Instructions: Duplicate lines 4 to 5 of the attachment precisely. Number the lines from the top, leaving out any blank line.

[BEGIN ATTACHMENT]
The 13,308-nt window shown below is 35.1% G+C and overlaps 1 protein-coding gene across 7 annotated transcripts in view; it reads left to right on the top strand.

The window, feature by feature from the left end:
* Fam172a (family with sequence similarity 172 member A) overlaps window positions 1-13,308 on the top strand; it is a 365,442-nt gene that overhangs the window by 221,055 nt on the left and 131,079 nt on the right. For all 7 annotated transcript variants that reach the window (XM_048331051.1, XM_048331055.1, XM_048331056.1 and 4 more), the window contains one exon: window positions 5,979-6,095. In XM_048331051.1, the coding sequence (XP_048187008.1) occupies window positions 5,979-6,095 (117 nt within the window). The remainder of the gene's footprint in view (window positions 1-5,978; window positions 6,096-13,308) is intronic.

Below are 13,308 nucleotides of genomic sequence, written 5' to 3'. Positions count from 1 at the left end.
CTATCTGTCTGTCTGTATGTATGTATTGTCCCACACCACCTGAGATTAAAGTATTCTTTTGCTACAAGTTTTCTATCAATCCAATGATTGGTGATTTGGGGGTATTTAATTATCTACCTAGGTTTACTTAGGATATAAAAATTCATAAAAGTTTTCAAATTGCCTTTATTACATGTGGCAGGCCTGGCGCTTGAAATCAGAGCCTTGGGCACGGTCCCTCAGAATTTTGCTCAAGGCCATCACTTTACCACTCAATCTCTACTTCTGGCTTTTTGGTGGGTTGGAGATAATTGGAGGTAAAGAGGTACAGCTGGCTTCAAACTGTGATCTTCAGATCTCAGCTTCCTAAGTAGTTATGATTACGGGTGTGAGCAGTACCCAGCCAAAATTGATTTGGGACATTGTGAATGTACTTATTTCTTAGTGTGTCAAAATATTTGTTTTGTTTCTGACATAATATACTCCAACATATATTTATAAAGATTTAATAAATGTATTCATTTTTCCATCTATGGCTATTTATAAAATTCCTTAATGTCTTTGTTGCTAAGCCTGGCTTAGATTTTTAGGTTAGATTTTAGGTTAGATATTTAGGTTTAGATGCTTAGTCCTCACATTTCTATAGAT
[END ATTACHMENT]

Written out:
Below are 13,308 nucleotides of genomic sequence, written 5' to 3'. Positions count from 1 at the left end.
CTATCTGTCTGTCTGTATGTATGTATTGTCCCACACCACCTGAGATTAAAGTATTCTTTTGCTACAAGTTTTCTATCAATCCAATGATTGGTGATTTGGGGGTATTTAATTATCTACCTAGGTTTACTTAGGATATAAAAATTCATAAAAGTTTTCAAATTGCCTTTATTACATGTGGCAGGCCTGGCGCTTGAAATCAGAGCCTTGGGCACGGTCCCTCAGAATTTTGCTCAAGGCCATCACTTTACCACTCAATCTCTACTTCTGGCTTTTTGGTGGGTTGGAGATAATTGGAGGTAAAGAGGTACAGCTGGCTTCAAACTGTGATCTTCAGATCTCAGCTTCCTAAGTAGTTATGATTACGGGTGTGAGCAGTACCCAGCCAAAATTGATTTGGGACATTGTGAATGTACTTATTTCTTAGTGTGTCAAAATATTTGTTTTGTTTCTGACATAATATACTCCAACATATATTTATAAAGATTTAATAAATGTATTCATTTTTCCATCTATGGCTATTTATAAAATTCCTTAATGTCTTTGTTGCTAAGCCTGGCTTAGATTTTTAGGTTAGATTTTAGGTTAGATATTTAGGTTTAGATGCTTAGTCCTCACATTTCTATAGAT